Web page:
on Jul 25th, 2011
in Finances: Cost & Revenue
| 43 comments
The past few years have been tumultuous for the U.S. Postal Service. Mail volume has dropped 20 percent to 171 billion pieces from its peak in 2006, and over the last four years experienced unprecedented financial losses totaling $20 billion. In 2010 alone, the Postal Service experienced its largest 1-year net loss of $8.5 billion. Our Risk Analysis Research Center has published The Cost Structure of the Postal Service: Facts, Trends, and Policy Implications, which reviews the major components of the Postal Service’s 2010 cost structure and presents insights to the ongoing policy debate about the future of the Postal Service. Below are some of the paper’s key findings: 1.The mail business is labor intensive, and labor makes up 80 percent of Postal Service expenses. This means that in order to achieve real cost savings, the Postal Service has to cut labor costs. While ideally labor costs could be cut to match declines in volume, this is challenging because the Postal Service’s delivery network has significant fixed costs. 2.Since 1972, the total cost of benefits to the Postal Service has risen an astounding 448 percent above inflation, while the real amount spent on wages has declined by nearly 3 percent. This extraordinary increase in benefit costs is due to three factors: a general trend of higher benefit costs that has affected most U.S. companies, the gradual transfer of postal retiree benefit costs from the federal government to the Postal Service, and repeated overcharges for these retiree benefit costs. 3.Since 2000, cumulative unit costs for three of the four market dominant mail classes (Periodicals, Standard Mail, and Package Services) have far outpaced increases in the Consumer Price Index (CPI-U). 4.A continuing freeze in capital investment, while saving the Postal Service in the short term, may paradoxically lead to higher costs in the future. In particular, investing in rightsizing the physical network to meet decreasing demand is vital to the future viability of the Postal Service. We invite you to review the white paper and share your thoughts on reducing costs and the impact those cost reductions might have on the Postal Service here on our blog. This blog is hosted by the OIG’s Risk Analysis Research Center.
on Jul 18th, 2011
| 9 comments
Contract fraud is a big problem for the federal government and quite possibly for the U.S. Postal Service, which currently manages over 20,000 contracts worth $29 billion. Conservative business estimates project up to 5 percent of contracted dollars are lost to fraud, meaning $1.45 billion of Postal Service funds are potentially at risk. Detecting, stopping, and preventing fraud is a core mission of the Office of Inspector General (OIG) and we need your help. We’ll be using this blog to introduce some common fraud schemes and their warning signs. You don’t need special skills or a badge to fight contract fraud — just know the warning signs and alert the OIG when you see them. Scheme of the Week: False Claims or False Statements With false claims or false statements, a contractor knowingly submits a fraudulent invoice for payment or approval. This includes over-billing, certifying that a product or service meets specifications when it does not, and providing fraudulent documentation, as well as situations where a Postal Service employee knows a claim is false but processes or authorizes it anyway. In one case, an OIG investigation uncovered a phantom cleaning business used in a scheme to fraudulently bill the Postal Service for cleaning services never rendered. In another, a Highway Contract Route contractor submitted more than 337 false or fraudulent fuel use certifications, trying to get paid for unused fuel. The Postal Service recovered $970,000 through a settlement with the contractor and refused to pay an additional $284,000 in improper claims. What to watch for:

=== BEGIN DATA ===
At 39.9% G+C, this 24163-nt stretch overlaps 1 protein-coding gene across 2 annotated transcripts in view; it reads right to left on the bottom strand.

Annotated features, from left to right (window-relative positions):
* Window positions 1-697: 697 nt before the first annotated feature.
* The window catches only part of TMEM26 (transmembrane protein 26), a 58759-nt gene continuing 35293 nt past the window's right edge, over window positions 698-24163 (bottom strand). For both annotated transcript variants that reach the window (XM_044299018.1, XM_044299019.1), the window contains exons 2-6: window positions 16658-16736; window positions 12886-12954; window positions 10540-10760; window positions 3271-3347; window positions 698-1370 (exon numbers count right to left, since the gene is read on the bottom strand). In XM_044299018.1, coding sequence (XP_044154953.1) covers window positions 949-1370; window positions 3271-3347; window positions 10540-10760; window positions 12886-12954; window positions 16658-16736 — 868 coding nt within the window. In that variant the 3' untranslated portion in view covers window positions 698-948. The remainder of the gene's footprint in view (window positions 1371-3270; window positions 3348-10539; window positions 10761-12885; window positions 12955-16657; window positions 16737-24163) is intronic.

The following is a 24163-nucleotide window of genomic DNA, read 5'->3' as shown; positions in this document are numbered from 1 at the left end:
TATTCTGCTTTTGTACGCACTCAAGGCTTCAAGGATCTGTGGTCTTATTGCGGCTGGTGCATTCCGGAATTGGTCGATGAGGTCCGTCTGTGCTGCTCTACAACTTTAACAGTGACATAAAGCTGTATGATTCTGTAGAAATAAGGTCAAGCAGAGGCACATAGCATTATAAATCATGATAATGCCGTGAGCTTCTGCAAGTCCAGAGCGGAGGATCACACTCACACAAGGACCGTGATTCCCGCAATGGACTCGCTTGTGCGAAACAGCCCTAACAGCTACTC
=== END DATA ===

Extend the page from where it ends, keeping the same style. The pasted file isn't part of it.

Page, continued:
- Documents supporting supplier invoices are inadequate or obviously altered
- Invoiced quantities and prices differ from contract terms
- Delivered goods and services do not match invoices
- Quality of goods or services is poor
- Test or inspection documentation isn’t provided or is determined not to exist when requested
- Discrepancies exist between test results and inspection results
- Supplier repeatedly acknowledges errors when questioned about discrepancies in contract documentation
- Supplier provides a product or service that doesn’t conform to contract specifications with no variance or requested/approved change
on Jul 11th, 2011
in Strategy & Public Policy
| 17 comments
The American marketplace is experiencing constant changes in the ways that companies conduct business and communicate with customers. Like other businesses, the Postal Service must also innovate to stay relevant. The Office of Inspector General plans to examine innovation processes currently used by major U.S. corporations to learn about best practices/processes. The essence of innovation is to identify a problem and develop solutions. For example, Google and Facebook are successful because their websites meet needs of people to manage and organize vast amounts of information and social relationships available on the Internet. The Postal Service has enjoyed some success with innovative products. Its Priority Mail Flat Rate products have become popular, shipping 350 million boxes over the last 6 years, with revenue of $1.2 billion in fiscal year 2010. This product met the need to simplify the shipping process and was relevant to both consumers and business. What should the Postal Service do to identify business opportunities and customer needs in order to create solutions that lead to financial success and customer satisfaction? Also, what experience(s) have you had with Postal Service innovation? This topic is hosted by the OIG’s Planning and Strategic Studies Directorate.
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